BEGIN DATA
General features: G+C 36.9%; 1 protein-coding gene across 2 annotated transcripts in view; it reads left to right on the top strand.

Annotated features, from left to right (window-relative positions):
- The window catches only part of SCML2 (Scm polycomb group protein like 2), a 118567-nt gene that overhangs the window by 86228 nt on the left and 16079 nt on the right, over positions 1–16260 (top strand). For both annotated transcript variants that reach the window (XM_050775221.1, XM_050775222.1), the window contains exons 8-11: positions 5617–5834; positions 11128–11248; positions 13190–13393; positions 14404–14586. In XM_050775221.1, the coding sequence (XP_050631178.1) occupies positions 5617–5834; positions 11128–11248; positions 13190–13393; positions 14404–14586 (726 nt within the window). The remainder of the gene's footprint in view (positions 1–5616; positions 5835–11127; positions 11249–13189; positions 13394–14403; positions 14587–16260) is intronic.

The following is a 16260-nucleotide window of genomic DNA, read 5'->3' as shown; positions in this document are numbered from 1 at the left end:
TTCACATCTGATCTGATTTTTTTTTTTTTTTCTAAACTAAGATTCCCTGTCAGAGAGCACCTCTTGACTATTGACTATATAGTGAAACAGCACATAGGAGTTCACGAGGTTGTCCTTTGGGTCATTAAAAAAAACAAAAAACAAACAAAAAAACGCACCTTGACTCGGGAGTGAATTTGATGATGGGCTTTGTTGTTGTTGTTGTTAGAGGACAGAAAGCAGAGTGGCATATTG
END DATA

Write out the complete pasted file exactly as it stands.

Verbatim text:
General features: G+C 36.9%; 1 protein-coding gene across 2 annotated transcripts in view; it reads left to right on the top strand.

Annotated features, from left to right (window-relative positions):
- The window catches only part of SCML2 (Scm polycomb group protein like 2), a 118567-nt gene that overhangs the window by 86228 nt on the left and 16079 nt on the right, over positions 1–16260 (top strand). For both annotated transcript variants that reach the window (XM_050775221.1, XM_050775222.1), the window contains exons 8-11: positions 5617–5834; positions 11128–11248; positions 13190–13393; positions 14404–14586. In XM_050775221.1, the coding sequence (XP_050631178.1) occupies positions 5617–5834; positions 11128–11248; positions 13190–13393; positions 14404–14586 (726 nt within the window). The remainder of the gene's footprint in view (positions 1–5616; positions 5835–11127; positions 11249–13189; positions 13394–14403; positions 14587–16260) is intronic.

The following is a 16260-nucleotide window of genomic DNA, read 5'->3' as shown; positions in this document are numbered from 1 at the left end:
TTCACATCTGATCTGATTTTTTTTTTTTTTTCTAAACTAAGATTCCCTGTCAGAGAGCACCTCTTGACTATTGACTATATAGTGAAACAGCACATAGGAGTTCACGAGGTTGTCCTTTGGGTCATTAAAAAAAACAAAAAACAAACAAAAAAACGCACCTTGACTCGGGAGTGAATTTGATGATGGGCTTTGTTGTTGTTGTTGTTAGAGGACAGAAAGCAGAGTGGCATATTG